When it comes to racial justice, workers, customers, and investors are holding CEOs to higher standards. They want them to be leaders in not just the business world, but also in society.
"I almost feel bad for these guys. They're grappling with their role," Ross said. "Things are different."
American capitalism transformed
About one year before Floyd's death, the role of the CEO had already begun to change. In 2019, JPMorgan's Dimon, along with 180 other business executives, published a public letter that called for a departure from shareholder primacy, the notion championed by economist Milton Friedman in the 1970s that the sole purpose of a company is to drive profits for shareholders. The theory held sway over business for decades, resulting in business leaders chasing profits and cost-cutting measures above all else.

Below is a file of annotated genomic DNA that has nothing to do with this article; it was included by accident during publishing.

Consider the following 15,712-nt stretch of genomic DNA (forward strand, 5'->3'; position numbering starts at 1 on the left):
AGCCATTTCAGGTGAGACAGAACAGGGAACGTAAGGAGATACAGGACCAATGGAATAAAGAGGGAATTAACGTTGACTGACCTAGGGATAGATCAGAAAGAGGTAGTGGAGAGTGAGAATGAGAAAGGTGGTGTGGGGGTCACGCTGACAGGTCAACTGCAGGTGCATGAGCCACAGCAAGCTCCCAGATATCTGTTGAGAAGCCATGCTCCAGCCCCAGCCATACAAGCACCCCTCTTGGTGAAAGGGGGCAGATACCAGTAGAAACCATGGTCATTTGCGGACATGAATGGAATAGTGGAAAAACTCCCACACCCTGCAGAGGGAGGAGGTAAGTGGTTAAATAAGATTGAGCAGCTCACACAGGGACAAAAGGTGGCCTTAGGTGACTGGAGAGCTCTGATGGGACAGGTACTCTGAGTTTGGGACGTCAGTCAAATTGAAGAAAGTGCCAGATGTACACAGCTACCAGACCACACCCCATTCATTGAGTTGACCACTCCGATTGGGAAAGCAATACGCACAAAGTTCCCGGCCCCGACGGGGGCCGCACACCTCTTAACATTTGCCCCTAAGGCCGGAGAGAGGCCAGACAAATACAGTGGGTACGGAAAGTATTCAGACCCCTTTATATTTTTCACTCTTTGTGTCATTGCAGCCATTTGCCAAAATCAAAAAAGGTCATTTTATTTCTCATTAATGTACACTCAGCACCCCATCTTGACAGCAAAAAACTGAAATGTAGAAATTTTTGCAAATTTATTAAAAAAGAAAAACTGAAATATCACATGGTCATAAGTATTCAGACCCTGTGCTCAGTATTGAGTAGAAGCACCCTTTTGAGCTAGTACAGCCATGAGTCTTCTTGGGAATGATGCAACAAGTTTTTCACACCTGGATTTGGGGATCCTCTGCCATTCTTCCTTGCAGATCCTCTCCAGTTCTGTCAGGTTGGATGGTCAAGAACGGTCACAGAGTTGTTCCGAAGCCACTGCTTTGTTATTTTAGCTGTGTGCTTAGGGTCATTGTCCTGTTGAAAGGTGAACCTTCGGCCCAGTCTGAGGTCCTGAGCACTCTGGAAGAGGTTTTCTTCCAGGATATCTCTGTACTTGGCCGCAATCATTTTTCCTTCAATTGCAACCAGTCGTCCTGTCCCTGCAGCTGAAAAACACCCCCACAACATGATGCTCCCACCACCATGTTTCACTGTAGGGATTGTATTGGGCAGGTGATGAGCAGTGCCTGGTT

The letter signified that top CEOs were growing distant from Friedman's philosophies. Rising pollution levels and a widening class gap have increased the stakes affecting their businesses.
The 2019 letter essentially told Americans that CEOs were going to double down on these issues. Floyd's death in 2020, along with the pandemic, were the first major tests, according to Just Capital, a nonprofit research firm.
"It was a turning point," Yusuf George, a managing director of corporate engagement at Just Capital who is Black, said. "It accelerated the move toward stakeholder capitalism."
The growth in environmental, social, and governance investments and projects over the past year shows a shift in shareholder values.
This spring, there were more than 300 ESG proposals for shareholders to vote on. One group of investors representing more than $1.2 trillion in assets made headlines in April asking banks to conduct a third-party audit of their racial-equity plans.